Tuesday, August 16, 2011

Keeping it simple...

My summer has officially come to an end .... Pretty sad stuff, but in all honesty I'm a routine guy and going back to teaching puts me in a very structured routine Monday-Friday.  Lifting/exercise-wise things always change when I go back to school.  I have learned a lot this summer about programming for different goals and I think I need to kick my own ass for some of the stuff I did in the gym and ate at the dinner table. 

Oh well, hindsight is 20/20.  Time to move forward.  Just an fyi, you can't out-train a crappy diet!   I forgot who originally said that, but I had a fun time trying to prove them wrong...

On with the real message of this post- keeping it simple in and out of the gym.  I got this idea from a livespill on T-nation.com- and Jim Wendler (the godfather of no bs lifting advice) described a 3 day lifting approach that would fit my schedule perfectly.  All basic stuff, NO fluff!  You can check out the Wendler link for the original plan, of course I added a couple things to it, but I've followed this routine for the past week and it only takes about 45min including a warm-up. The key is doing what is important, and focusing on slow and steady improvement.

Here's what it looks like:

Day 1 (Monday)
Squat - 4 sets of 5 (medium weight)
Dead Lift 5/3/1
Dumbbell Bench 3 sets (around 8-15 reps)
Pull-ups 3 sets / Band Pull aparts (my idea, not in the original plan)

Day 2 (Wednesday)
Squats 3 sets of 5 (light weight)
Bench 5/3/1
Clean 5 sets of 3 (my addition-I love this lift)
Dumbbell Row 4 sets of 8-12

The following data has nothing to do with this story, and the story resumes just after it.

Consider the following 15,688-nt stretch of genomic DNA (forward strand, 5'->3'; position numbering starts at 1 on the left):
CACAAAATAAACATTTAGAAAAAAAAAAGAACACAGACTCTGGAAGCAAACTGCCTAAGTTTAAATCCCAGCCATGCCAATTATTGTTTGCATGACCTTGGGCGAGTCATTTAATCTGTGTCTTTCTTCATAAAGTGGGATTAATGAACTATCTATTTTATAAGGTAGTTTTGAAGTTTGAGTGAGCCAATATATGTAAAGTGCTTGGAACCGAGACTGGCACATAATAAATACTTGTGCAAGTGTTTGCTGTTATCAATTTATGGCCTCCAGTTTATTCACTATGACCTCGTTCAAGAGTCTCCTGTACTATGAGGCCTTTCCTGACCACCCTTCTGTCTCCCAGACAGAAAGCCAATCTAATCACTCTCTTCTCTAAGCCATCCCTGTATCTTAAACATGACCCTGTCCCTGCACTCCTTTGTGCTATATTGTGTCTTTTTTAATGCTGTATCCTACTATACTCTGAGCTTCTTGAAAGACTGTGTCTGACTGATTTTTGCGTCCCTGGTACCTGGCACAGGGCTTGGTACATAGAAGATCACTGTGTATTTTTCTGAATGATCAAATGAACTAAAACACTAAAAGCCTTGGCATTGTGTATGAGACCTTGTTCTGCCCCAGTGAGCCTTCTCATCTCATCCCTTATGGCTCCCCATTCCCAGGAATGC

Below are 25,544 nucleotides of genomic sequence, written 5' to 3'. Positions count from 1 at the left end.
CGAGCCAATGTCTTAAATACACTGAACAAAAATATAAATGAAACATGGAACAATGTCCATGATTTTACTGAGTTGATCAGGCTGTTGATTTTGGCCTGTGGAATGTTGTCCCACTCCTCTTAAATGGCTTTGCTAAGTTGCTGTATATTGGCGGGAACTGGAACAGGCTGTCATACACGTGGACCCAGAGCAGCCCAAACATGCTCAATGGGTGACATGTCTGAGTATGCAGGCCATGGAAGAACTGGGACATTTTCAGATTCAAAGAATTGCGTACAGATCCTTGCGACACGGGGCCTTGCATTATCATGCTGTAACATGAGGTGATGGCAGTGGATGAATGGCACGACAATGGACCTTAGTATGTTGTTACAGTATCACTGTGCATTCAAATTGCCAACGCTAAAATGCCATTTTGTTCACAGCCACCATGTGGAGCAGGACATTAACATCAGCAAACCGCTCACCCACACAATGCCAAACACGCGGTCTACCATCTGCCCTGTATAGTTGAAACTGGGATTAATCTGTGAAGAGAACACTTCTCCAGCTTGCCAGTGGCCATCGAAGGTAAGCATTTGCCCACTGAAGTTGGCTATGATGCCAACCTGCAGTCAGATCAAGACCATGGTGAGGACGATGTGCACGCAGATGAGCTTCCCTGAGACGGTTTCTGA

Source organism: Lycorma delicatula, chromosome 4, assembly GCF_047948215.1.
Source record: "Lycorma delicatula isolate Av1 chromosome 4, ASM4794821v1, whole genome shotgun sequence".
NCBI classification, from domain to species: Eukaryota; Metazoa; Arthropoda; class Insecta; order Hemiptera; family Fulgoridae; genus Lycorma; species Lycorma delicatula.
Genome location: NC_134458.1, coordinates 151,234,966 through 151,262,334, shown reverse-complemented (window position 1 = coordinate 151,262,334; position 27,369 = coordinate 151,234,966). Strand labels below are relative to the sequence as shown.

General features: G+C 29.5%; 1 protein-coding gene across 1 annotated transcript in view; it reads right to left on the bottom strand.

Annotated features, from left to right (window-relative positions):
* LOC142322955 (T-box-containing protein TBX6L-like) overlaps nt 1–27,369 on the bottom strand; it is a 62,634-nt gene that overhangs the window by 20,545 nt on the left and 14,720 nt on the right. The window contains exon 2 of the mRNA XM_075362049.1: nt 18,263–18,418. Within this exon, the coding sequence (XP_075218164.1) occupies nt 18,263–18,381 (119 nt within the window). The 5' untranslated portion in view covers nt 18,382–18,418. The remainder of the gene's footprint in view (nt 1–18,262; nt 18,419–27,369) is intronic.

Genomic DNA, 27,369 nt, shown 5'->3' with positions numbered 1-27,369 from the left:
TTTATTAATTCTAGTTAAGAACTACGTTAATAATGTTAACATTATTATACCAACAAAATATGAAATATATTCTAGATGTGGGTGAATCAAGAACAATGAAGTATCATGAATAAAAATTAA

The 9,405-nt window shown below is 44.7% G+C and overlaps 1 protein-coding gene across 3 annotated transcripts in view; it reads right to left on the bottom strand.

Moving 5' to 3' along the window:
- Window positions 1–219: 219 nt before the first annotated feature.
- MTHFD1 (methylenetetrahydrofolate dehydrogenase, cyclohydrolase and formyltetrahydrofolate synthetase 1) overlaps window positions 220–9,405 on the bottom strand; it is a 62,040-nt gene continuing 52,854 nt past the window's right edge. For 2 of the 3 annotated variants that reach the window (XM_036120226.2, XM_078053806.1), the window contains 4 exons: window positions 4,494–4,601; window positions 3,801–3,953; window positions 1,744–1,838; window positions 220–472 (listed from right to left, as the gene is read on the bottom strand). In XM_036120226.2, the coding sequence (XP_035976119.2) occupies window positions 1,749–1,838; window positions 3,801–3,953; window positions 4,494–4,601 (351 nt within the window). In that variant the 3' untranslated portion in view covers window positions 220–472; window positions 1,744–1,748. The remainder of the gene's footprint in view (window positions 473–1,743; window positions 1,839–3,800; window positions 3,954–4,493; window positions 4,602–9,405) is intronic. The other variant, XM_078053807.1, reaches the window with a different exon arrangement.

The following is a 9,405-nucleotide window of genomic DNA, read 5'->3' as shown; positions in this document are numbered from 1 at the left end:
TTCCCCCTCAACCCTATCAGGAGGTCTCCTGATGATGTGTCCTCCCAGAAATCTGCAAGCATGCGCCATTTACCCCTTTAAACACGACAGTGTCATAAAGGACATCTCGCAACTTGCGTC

Dips 2 sets, a lot

Day 3 (Friday)
Box Jumps (I like to jump on things) 
Squats 5/3/1
Overhead Press 5/3/1
Chin-ups 5 sets (weighted / around 5 reps per set)
Biceps / Triceps -  2 sets of whatever  (I live in South Florida, gotta hit the arms a little)

My conditioning is as follows:

Tuesday- Sprints. Usually about 20-30 minutes of sprinting and recovery.  Anywhere from 40 to 100 yards.  I try to switch up the distances and the rest intervals on a regular basis.

Thursday- Hill Sprints.  Anywhere from 12-16 sprints on the small hill or 8-12 on the big hill. Yes, we do have hill in South Florida at Vista View Park. aka- Mt. Trashmore.

Saturday- Lazy / Steady state cardio (about 30 min) and foam rolling.  I do this in the morning, just to get out of bed and get functioning before I go train some clients. 

Sunday-Sprints or Sled work.  Gotta get pushing and pulling my sled for a great conditioning session.  If I'm feeling lazy Ill just do some tempo runs after a dynamic warm up.  I do need to step it up and put that freakin' sled to work!

Well that's the plan for the next 4-6 weeks.  I will make necessary changes where needed (open house at school, out of town for a wedding, etc...)  Some people feel the more "complicated" the program the better the results, which is far from the truth.  The point is, sometimes making things simplified and doing basic movements with maximum effort and intensity will get you where you want to be. 


Mark Reyes said...


People are often mislead, by what they read in literature in Muscle & Fitness and other magazines.

Most people, feel that getting into shape requires complex work outs and bizarre diets to improve their health.

Damon Brobst CSCS said...

You're 100% correct. People spend more money on weight loss supplements and gym memberships than ever before, but our country is getting more and more out of shape. Stick to basics and don't fall for gimmicks is the best and safest way to get in better physical shape.

BryanFrancis said...

Great topic Damon and I think the problem people have with keeping it simple, is that many times "simple" means HARD! People practically shit themselves when their faced with a challenging squat, deadlift, or interval program. These are the most basic of movements, but avoided at all costs. It's no mystery why people are becoming more dysfunctional doing all this "functional" training. Simplicity, proper mechanics, and intensity NEVER fail! Way to spread the word!